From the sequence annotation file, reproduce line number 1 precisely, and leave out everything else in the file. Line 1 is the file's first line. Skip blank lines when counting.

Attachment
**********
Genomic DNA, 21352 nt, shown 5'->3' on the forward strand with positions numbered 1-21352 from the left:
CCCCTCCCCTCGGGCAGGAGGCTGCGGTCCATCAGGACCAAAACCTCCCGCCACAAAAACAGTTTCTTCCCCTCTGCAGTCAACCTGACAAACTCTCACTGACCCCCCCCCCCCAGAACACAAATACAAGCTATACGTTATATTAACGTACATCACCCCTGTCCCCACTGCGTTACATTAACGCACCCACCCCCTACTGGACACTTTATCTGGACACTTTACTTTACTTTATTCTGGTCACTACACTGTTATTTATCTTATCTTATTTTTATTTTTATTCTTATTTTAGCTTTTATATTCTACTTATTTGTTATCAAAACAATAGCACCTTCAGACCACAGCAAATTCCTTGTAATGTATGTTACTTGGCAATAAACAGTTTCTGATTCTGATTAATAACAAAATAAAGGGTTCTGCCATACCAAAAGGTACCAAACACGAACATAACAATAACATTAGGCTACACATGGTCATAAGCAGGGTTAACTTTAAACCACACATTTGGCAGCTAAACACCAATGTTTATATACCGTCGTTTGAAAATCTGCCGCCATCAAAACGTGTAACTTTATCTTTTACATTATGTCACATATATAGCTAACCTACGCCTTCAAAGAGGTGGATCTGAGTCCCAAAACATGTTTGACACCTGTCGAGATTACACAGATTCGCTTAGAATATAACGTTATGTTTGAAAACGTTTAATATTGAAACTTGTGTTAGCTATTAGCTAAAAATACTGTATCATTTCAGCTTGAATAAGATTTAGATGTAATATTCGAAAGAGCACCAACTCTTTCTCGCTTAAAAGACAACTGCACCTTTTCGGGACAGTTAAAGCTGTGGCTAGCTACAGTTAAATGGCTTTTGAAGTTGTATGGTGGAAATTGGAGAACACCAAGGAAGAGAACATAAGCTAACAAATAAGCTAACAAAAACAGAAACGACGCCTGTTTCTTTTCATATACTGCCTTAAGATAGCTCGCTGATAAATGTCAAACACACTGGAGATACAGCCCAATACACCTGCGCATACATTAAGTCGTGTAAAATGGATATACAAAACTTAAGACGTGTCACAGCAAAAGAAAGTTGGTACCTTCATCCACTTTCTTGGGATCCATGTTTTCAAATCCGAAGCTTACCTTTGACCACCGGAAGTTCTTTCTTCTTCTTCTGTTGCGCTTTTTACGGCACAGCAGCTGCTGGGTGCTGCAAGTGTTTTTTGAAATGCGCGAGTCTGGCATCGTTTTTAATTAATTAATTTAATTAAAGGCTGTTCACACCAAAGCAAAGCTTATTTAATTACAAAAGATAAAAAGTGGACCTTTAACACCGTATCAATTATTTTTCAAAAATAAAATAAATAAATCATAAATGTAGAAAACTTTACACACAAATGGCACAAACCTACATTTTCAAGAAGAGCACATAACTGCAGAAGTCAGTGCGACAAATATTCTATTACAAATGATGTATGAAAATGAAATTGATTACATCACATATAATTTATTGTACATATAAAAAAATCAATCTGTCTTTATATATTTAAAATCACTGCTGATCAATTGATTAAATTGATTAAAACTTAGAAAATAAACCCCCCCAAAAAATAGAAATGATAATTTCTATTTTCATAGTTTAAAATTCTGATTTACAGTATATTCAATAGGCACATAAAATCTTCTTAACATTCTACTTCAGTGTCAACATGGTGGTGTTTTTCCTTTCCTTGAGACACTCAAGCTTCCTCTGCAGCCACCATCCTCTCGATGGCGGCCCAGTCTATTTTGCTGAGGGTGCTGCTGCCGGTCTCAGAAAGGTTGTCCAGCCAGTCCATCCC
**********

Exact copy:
Genomic DNA, 21352 nt, shown 5'->3' on the forward strand with positions numbered 1-21352 from the left: